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Cretaceous tetrapod faunal turnover

From: Ben Creisler

A new online paper:

Roger B.J. Benson, Philip D. Mannion, Richard J. Butler, Paul
Upchurch, Anjali Goswami &, Susan Evans (2012)
Cretaceous tetrapod fossil record sampling and faunal turnover:
Implications for biogeography and the rise of modern clades.
Palaeogeography, Palaeoclimatology, Palaeoecology (advance online publication),

We use newly compiled data on global occurrences of Cretaceous
lepidosaurs, mammals and crocodylomorphs, and existing data on
dinosaurs, to investigate faunal turnover and fossil record
heterogeneity. Statistically significant relationships between many
clade-specific fossil record sampling proxies within major continental
areas (e.g. European mammal-bearing formations) suggest that temporal
patterns of fossil record sampling intensity of the most abundant
tetrapod clades are similar to each other, with a few exceptions that
might reflect clade-specific facies preferences or differences in
worker effort (especially in poorly-sampled regions such as Gondwana).
However, the absence of strong statistical relationships between
tetrapod sampling proxies from different continental areas suggests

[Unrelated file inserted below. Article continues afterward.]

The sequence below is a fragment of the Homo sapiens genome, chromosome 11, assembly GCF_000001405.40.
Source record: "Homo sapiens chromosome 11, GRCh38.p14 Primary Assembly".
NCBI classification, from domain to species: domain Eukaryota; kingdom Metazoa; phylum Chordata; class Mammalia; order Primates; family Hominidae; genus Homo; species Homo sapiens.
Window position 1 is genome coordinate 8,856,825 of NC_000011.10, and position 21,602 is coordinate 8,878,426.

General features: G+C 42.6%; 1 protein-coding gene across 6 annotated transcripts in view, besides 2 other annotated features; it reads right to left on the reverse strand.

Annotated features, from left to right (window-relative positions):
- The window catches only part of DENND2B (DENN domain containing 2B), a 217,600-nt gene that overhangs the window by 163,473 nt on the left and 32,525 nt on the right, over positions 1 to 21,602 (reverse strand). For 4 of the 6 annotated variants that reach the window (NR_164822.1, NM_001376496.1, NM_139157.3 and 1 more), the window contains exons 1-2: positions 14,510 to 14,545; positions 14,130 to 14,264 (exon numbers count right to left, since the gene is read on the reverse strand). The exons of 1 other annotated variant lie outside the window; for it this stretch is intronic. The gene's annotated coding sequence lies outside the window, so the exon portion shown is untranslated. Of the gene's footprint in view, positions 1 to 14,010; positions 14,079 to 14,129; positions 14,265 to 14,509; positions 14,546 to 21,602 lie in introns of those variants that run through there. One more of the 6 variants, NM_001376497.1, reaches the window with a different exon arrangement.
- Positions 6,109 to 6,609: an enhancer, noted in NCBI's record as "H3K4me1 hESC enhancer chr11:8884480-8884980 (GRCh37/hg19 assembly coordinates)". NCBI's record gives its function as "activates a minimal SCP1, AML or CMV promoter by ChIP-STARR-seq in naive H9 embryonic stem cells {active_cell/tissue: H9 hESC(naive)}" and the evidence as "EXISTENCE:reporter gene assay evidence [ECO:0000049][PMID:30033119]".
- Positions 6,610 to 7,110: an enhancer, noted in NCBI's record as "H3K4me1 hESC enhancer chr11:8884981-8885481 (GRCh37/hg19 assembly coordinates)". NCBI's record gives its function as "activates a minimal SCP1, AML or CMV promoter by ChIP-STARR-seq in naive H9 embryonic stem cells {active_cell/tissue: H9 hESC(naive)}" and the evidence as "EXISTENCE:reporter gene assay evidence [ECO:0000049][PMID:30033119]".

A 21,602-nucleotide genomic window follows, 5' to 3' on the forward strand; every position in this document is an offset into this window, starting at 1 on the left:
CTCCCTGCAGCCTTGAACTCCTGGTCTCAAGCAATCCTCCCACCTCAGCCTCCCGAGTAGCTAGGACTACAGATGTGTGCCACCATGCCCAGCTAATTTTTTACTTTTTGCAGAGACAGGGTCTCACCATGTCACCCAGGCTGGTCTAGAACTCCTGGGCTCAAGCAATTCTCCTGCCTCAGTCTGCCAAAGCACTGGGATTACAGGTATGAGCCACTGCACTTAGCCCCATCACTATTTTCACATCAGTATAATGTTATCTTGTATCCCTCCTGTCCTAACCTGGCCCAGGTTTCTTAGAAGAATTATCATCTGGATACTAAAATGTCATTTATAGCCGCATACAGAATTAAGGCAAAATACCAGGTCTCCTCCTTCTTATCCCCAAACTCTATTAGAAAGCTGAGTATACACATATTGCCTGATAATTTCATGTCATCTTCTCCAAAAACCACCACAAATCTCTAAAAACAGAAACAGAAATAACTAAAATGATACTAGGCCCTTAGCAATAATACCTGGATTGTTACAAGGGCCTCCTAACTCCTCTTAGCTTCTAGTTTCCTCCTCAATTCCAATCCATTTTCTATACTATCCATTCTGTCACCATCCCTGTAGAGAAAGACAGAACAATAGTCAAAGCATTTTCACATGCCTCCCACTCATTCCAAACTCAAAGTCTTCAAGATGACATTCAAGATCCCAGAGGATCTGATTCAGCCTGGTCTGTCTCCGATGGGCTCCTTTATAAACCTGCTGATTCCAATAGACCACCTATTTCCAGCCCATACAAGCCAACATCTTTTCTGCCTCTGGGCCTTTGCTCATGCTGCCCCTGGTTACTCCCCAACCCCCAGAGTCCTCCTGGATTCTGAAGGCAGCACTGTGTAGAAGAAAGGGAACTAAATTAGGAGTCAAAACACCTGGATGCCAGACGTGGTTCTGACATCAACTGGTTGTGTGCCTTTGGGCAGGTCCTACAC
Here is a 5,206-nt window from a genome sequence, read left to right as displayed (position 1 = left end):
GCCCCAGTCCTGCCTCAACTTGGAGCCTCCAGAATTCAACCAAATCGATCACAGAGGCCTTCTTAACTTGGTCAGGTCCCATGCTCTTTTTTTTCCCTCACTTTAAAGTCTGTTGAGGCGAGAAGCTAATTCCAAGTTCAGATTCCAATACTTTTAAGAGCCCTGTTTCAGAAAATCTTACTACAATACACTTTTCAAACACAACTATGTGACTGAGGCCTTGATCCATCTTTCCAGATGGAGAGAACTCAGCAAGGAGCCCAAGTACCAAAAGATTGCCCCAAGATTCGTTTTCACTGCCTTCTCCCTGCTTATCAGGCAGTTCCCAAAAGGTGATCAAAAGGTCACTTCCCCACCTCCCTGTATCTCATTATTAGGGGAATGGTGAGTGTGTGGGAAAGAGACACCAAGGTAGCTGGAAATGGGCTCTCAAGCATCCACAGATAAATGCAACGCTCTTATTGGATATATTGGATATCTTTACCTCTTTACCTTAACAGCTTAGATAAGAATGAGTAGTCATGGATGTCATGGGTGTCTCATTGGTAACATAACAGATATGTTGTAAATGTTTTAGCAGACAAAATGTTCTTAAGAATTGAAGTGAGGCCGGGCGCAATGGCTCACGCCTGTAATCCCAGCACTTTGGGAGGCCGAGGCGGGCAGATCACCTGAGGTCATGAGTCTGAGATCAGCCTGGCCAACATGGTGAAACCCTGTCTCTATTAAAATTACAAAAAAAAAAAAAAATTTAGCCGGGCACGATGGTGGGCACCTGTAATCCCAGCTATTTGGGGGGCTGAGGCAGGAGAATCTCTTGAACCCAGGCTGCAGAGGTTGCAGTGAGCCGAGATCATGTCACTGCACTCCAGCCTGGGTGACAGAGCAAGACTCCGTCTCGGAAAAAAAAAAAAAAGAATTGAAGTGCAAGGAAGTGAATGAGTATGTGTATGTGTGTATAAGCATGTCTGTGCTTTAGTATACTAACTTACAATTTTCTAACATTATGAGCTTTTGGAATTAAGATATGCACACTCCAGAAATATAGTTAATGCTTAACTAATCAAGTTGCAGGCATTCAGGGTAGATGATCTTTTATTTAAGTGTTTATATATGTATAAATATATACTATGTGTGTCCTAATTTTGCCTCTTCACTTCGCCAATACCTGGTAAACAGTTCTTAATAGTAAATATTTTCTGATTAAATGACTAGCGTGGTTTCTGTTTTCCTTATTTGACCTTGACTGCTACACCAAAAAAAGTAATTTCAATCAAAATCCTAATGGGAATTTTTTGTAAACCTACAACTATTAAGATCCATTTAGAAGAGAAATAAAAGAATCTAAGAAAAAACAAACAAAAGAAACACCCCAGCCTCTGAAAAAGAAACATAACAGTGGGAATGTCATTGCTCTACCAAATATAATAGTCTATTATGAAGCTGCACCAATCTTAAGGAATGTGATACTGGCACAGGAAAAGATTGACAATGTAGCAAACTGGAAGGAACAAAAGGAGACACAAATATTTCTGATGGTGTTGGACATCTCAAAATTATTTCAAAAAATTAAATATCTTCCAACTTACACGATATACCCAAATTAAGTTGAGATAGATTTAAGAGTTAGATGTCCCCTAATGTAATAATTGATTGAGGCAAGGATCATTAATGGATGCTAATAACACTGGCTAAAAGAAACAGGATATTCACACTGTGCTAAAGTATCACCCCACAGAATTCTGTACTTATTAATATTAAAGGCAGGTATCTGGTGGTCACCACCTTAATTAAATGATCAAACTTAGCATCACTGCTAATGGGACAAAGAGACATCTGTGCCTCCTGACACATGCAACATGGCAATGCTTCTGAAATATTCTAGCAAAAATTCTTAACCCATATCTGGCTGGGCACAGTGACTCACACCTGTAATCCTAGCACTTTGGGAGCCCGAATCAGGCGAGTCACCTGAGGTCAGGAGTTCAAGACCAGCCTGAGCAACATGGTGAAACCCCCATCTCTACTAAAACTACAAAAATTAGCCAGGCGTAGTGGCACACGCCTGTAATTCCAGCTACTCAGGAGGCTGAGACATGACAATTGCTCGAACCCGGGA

that there is no unified ‘global’ sampling signal for terrestrial
tetrapods. The Cretaceous witnessed substantial faunal turnover and
the rise of many ‘advanced’ clades that today dominate terrestrial
faunas. Despite strong spatiotemporal heterogeneity in sampling of the
Cretaceous tetrapod record, it is clear that this transition occurred
in a spatiotemporally staggered fashion. Thus, it cannot be attributed
to a temporally localized early Late Cretaceous (Cenomanian–Turonian)
extinction event. Many advanced clades, including eutherian mammals,
iguanian and gekkotan squamates, and the main cryptodiran turtle crown
clades first appeared, or first attained high fossil diversities, in
Asia. However, relatively poor sampling and dating of ‘middle’
Cretaceous terrestrial deposits means that hypotheses of Asian, rather
than Laurasian, diversifications remain tentative. Differences between
Gondwanan and Laurasian faunas became progressively greater during the
Cretaceous, and although many Gondwanan clades survived the
end-Cretaceous extinction event, these only survive to the present as
relictual populations with narrow geographic ranges (e.g. monotremes,